Being the most widely applied system, it has provoked much discussion. It has been criticized and praised even for the same qualities: Being rule-based implies low data requirements, but also that it does not take advantage of all available data – a species that nearly fulfils several criteria for being classified as endangered is in the same category with a species that barely meets one criterion for being vulnerable (Mace et al. 2006). Another positive feature of a rule-based system is that it is explicit about which features of a species led to its listing (Mace et al. 2006). It also provides guidance on how to deal with uncertainty when applying the criteria (see also Akçakaya et al. 2000; Regan et al. 2000).
Criteria include: Population size and size reduction, extent of occurrence or area of occupancy, quantitative analysis of extinction risk, degree of fragmentation, extreme population fluctuations, and skewed population structure.
Risk categories: extinct (EX), extinct in the wild (EW), critically endangered (CR), endangered (EN), vulnerable (V), near threatened (NT), least concern (LC)
NatureServe Conservation Status (NatureServe 2008)
A rule-based system, with the difference to the IUCN scheme that all criteria are taken into account in classification. It is applicable at any geographical scale, and to communities and ecosystems in addition to species. Most criteria are defined numerically, and data requirements are high, although both empirical data and expert opinion can be used as data inputs.
Criteria include: number and condition of occurrences, population size, range extent, area of occupancy, short- and long-term trends in all above mentioned factors, threats (scope, severity, and immediacy), intrinsic vulnerability, number of protected and managed occurrences, and environmental specificity.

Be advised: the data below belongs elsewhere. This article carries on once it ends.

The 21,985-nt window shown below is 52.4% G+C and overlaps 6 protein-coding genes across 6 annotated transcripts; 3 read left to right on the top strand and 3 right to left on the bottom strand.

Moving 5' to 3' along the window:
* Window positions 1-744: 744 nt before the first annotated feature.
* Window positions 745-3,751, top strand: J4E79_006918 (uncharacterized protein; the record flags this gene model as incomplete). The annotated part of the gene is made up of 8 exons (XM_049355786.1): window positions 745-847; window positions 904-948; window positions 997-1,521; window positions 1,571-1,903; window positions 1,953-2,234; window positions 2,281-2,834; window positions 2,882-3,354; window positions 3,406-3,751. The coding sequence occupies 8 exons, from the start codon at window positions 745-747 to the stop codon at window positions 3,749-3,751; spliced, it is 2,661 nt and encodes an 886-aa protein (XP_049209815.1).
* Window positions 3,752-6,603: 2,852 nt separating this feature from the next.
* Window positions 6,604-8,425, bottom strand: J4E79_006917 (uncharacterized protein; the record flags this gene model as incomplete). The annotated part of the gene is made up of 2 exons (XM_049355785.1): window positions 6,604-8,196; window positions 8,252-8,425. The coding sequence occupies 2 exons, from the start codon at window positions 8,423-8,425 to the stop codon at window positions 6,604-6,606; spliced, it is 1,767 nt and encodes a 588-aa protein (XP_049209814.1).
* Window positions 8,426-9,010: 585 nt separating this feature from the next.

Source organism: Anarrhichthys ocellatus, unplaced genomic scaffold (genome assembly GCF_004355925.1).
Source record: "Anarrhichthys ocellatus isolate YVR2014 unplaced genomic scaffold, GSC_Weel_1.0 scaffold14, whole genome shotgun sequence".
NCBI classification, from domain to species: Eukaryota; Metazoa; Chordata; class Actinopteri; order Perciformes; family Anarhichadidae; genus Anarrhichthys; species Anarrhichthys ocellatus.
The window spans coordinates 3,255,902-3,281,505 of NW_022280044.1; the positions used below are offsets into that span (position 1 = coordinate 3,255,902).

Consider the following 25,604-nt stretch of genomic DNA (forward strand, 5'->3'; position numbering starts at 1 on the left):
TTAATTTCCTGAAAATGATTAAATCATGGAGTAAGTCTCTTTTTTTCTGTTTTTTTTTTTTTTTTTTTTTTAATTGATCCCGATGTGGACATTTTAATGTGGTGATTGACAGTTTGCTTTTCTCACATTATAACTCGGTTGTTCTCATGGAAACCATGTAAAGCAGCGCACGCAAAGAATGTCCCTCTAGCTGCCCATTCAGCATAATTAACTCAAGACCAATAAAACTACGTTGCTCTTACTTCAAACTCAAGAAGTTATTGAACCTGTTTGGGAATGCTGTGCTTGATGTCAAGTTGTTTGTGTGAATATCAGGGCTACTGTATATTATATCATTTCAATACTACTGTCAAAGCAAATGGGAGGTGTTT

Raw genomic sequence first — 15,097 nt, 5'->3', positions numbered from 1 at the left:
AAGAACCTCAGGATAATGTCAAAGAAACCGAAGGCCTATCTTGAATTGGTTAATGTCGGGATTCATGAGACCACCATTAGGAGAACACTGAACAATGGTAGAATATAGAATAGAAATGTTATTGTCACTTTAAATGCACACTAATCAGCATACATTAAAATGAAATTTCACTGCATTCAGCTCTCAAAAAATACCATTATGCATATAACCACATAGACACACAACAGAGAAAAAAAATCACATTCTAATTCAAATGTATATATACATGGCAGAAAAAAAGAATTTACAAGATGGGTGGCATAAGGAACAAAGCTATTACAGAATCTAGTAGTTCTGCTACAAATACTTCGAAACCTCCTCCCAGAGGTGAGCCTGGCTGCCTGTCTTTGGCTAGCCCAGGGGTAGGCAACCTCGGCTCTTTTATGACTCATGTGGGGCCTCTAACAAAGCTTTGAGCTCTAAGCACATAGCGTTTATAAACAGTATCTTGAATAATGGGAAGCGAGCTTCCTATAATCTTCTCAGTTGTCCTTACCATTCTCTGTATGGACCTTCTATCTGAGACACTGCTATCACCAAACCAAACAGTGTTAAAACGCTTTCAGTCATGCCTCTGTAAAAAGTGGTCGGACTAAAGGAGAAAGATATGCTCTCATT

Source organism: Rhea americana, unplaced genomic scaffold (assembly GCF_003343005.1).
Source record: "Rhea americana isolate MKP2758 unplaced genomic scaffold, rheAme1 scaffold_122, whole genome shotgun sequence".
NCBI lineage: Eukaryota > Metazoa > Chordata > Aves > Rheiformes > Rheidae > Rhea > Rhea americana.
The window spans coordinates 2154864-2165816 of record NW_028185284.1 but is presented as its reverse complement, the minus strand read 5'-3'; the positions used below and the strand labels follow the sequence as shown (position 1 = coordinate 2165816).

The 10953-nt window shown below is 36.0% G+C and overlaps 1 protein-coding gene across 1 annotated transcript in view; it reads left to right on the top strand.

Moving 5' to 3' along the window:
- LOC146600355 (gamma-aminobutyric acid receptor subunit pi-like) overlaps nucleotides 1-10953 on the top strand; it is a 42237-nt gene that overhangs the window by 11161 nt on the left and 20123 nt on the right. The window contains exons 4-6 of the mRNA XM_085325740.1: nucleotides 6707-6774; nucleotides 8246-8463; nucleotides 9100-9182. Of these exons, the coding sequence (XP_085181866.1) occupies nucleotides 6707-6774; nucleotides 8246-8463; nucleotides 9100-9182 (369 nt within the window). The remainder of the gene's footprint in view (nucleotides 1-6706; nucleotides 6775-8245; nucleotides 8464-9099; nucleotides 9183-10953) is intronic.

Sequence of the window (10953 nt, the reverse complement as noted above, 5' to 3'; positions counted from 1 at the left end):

Risk categories: critically imperilled, imperilled, vulnerable to extirpation or extinction, apparently secure, and demonstrably widespread, abundant and secure (and a number of additional categories for special cases such as species of only historical occurrence or with insufficient information).
Conservation Priority Index (Cofré and Marquet 1999)
A point scoring method. Applicable at all geographical scales, although initially created for national use (Chile). It differs from the previous systems also in that it is mostly based on (anthropogenic) threats and species intrinsic characteristics instead of population trend data, which the authors claim are often hard to acquire. Consequently, it evaluates potential vulnerability rather than actual extinction risk (de Grammont and Cuaron 2006). It is not a pure threat assessment technique but a prioritization scheme that combines for example “taxonomic singularity” with extinction risk. It is flexible regarding data requirements (some criteria are quantitative, some not), but also problematic in that some criteria are redundant.
Criteria include: number of ecoregions where species is found, geographic distribution within Chile, local abundance, degree of endemism, taxonomic singularity, body mass, presence on IUCN list, effect of human activities, and degree of protection.
Risk categories: No categories. Species are assigned a “priority index” which is the sum of scores for all criteria, ranging from zero to 27, with species scoring at least 12 considered as priority.
Appendix S3. Combining different criteria